Title: Strategies and challenges for eliciting immunity against avian influenza virus in birds Authors
Submitted to: Immunological Reviews
Publication Type: Peer Reviewed Journal
Publication Acceptance Date: June 17, 2008
Publication Date: September 4, 2008
Citation: Swayne, D.E., Kapczynski, D.R. 2008. Strategies and challenges for eliciting immunity against avian influenza virus in birds. Immunological Reviews. 225:314-331. Interpretive Summary: Vaccines and vaccination have emerged during the past two decades as essential tools in avian influenza (AI) control for poultry. Protection in birds is primarily from antibodies against the hemagglutinin protein. Initially, H5 AI vaccines provided protection against genetically diverse H5 AI viruses including H5N1 high pathogenicity (HP) AI viruses. However, H5 field viruses have emerged that are resistant to earlier vaccines. Replacement vaccines are being created by using biotechnology to produce vaccine viruses with a closer genetic match with field viruses for improved protection.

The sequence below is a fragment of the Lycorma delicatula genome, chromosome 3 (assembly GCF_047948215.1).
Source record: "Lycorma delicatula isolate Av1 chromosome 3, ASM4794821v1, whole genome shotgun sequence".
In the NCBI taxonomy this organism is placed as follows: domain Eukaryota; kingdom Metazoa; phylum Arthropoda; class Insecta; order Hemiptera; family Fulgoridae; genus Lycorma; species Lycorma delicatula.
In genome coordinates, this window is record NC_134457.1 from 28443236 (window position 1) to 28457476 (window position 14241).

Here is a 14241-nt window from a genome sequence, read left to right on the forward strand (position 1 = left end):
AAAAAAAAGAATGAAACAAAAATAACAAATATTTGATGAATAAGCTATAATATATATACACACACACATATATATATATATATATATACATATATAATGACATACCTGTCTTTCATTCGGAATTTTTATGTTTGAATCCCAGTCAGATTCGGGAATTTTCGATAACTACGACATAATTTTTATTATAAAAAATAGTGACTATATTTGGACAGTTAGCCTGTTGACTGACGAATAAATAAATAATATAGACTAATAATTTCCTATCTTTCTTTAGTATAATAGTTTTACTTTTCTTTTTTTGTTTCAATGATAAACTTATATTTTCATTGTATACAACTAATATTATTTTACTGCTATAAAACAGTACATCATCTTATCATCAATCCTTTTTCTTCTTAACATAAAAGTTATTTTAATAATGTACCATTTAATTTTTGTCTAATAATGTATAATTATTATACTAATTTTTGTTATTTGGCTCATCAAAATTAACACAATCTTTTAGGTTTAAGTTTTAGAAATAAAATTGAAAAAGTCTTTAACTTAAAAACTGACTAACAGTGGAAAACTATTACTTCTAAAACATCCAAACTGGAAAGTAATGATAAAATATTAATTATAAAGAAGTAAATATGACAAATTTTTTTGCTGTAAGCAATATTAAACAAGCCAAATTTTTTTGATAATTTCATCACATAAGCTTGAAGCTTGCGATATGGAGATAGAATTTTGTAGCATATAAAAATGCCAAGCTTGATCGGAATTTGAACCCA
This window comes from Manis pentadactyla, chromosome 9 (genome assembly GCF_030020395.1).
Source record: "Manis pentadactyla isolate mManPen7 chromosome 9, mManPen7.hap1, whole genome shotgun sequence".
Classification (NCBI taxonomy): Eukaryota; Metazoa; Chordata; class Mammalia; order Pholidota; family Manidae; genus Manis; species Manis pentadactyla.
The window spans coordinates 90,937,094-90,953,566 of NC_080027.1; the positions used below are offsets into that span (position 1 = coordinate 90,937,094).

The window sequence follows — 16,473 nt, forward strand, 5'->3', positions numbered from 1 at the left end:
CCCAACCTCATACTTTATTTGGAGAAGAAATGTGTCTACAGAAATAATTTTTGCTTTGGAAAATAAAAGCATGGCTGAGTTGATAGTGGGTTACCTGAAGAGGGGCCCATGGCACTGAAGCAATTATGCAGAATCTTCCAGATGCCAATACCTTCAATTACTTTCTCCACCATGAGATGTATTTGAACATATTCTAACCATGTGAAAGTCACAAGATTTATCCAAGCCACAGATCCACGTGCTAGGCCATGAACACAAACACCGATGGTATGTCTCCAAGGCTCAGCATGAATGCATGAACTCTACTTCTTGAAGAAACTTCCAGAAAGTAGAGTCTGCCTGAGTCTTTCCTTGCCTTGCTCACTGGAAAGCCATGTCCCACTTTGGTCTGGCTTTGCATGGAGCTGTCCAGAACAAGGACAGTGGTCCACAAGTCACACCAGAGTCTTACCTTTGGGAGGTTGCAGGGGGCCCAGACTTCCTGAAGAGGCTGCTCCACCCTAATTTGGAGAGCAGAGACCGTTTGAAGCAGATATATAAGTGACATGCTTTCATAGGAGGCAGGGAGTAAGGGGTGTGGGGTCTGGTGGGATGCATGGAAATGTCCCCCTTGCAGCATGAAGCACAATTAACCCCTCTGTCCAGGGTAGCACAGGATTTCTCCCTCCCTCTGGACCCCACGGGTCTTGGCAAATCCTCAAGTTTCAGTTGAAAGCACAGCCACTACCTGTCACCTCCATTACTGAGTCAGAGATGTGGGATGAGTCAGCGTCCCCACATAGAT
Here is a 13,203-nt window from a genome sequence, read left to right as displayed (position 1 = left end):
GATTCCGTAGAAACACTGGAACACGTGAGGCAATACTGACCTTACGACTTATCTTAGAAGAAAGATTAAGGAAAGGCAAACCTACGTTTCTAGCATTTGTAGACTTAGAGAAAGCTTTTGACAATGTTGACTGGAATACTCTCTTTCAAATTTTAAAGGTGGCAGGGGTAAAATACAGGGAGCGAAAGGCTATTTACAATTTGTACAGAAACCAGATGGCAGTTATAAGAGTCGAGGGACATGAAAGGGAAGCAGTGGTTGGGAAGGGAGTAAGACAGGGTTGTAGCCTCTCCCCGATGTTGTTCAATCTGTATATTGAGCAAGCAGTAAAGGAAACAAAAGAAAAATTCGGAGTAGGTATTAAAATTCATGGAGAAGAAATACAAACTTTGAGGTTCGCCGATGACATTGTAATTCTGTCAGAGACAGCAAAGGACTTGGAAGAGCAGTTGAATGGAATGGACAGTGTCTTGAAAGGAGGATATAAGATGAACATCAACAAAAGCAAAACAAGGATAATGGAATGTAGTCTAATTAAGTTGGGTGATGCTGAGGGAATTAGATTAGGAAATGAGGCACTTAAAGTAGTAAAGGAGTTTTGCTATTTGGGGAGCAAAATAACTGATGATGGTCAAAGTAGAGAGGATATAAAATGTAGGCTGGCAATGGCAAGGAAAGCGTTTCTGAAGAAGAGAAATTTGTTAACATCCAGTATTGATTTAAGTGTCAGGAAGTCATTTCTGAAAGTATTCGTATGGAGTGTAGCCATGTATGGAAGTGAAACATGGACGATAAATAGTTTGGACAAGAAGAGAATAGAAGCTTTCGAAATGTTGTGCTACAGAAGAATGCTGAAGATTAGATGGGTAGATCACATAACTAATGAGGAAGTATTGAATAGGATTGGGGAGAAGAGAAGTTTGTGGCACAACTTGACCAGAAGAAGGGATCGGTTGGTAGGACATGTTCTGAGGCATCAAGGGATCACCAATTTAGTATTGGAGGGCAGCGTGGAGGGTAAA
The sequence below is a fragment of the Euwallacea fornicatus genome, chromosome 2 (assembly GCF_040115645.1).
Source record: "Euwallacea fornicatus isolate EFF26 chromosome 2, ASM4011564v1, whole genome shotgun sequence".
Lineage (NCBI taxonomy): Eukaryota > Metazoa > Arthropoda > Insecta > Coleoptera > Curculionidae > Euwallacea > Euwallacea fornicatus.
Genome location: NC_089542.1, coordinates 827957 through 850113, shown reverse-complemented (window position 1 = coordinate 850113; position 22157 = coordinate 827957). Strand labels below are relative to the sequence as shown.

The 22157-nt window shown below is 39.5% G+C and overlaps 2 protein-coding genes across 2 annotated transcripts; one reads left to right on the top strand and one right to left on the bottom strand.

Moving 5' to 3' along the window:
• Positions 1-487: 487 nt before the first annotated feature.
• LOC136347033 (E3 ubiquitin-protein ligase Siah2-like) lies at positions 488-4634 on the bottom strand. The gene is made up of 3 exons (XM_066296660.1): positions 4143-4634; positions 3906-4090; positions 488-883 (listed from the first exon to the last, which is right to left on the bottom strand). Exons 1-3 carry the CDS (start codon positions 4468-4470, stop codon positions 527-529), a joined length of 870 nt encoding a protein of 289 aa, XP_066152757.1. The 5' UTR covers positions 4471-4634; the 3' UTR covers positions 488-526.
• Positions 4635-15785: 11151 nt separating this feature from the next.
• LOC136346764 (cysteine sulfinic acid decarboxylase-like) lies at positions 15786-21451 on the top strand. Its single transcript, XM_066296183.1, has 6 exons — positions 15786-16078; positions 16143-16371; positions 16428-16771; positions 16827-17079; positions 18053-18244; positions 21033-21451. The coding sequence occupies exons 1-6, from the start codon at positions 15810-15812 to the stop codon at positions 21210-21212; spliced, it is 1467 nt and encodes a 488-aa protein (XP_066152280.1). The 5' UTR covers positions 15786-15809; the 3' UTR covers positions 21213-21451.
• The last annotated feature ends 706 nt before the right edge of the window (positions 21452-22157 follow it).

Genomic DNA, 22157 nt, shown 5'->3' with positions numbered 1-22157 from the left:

Technical Abstract: Vaccines and vaccination have emerged during the past two decades as essential tools in avian influenza (AI) control for poultry because they: increase resistance to infection, prevent illness and death, reduce virus replication and shed from respiratory and alimentary tracts, and reduce virus transmission to birds and mammals, including humans. Such protection in birds is primarily mediated by homosubtypic humoral immunity against the hemagglutinin protein, but cell mediated and innate immunity contribute to protection in some bird species. The immune response to the neuraminidase protein can contribute to protection, but immunity to the viral internal proteins is generally not protective. Although, some preliminary studies with M2e protein in chickens suggests partial protection may be achievable. Historically, the H5 subtype AI vaccines have demonstrated broad homosubtypic protection, primarily against H5 high pathogenicity (HP) AI viruses isolated in the early stages of outbreaks. However, as H5 viruses have become endemic and outbreaks prolonged, some drift variants with resistance to earlier H5 AI vaccines have emerged in Central America, China, Egypt and Indonesia. How widespread such drift variants are will remain unknown until more detailed genetic and antigenic analyses are conducted on field isolates. Future vaccines will utilize biotechnology to produce new AI vaccine seed strains using HA genes more closely matching circulating field viruses. In addition, newer technologies for AI vaccines will improve vaccine coverage by using mass application technologies for example by drinking water, by spray or via injection in ovo or at the hatchery.